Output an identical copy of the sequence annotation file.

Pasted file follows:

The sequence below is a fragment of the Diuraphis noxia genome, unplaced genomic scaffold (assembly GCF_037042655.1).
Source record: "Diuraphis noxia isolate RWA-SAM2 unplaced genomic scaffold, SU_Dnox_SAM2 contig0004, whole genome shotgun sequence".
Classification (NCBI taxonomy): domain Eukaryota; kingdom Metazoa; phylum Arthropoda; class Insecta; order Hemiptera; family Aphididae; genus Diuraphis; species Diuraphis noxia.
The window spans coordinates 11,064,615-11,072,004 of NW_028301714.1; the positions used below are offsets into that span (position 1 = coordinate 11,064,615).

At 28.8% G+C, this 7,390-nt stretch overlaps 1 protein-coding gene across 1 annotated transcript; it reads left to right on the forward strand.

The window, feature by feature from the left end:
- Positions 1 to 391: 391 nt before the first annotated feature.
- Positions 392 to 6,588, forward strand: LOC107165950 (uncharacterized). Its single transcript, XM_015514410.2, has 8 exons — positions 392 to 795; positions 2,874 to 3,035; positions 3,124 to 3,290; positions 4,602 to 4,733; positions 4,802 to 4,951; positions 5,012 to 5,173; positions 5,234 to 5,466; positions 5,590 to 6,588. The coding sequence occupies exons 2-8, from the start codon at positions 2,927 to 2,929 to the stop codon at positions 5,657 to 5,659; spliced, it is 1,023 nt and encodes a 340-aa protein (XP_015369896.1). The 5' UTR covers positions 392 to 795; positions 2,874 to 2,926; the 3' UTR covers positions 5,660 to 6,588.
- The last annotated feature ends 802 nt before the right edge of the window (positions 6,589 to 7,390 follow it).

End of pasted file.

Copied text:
The sequence below is a fragment of the Diuraphis noxia genome, unplaced genomic scaffold (assembly GCF_037042655.1).
Source record: "Diuraphis noxia isolate RWA-SAM2 unplaced genomic scaffold, SU_Dnox_SAM2 contig0004, whole genome shotgun sequence".
Classification (NCBI taxonomy): domain Eukaryota; kingdom Metazoa; phylum Arthropoda; class Insecta; order Hemiptera; family Aphididae; genus Diuraphis; species Diuraphis noxia.
The window spans coordinates 11,064,615-11,072,004 of NW_028301714.1; the positions used below are offsets into that span (position 1 = coordinate 11,064,615).

At 28.8% G+C, this 7,390-nt stretch overlaps 1 protein-coding gene across 1 annotated transcript; it reads left to right on the forward strand.

The window, feature by feature from the left end:
- Positions 1 to 391: 391 nt before the first annotated feature.
- Positions 392 to 6,588, forward strand: LOC107165950 (uncharacterized). Its single transcript, XM_015514410.2, has 8 exons — positions 392 to 795; positions 2,874 to 3,035; positions 3,124 to 3,290; positions 4,602 to 4,733; positions 4,802 to 4,951; positions 5,012 to 5,173; positions 5,234 to 5,466; positions 5,590 to 6,588. The coding sequence occupies exons 2-8, from the start codon at positions 2,927 to 2,929 to the stop codon at positions 5,657 to 5,659; spliced, it is 1,023 nt and encodes a 340-aa protein (XP_015369896.1). The 5' UTR covers positions 392 to 795; positions 2,874 to 2,926; the 3' UTR covers positions 5,660 to 6,588.
- The last annotated feature ends 802 nt before the right edge of the window (positions 6,589 to 7,390 follow it).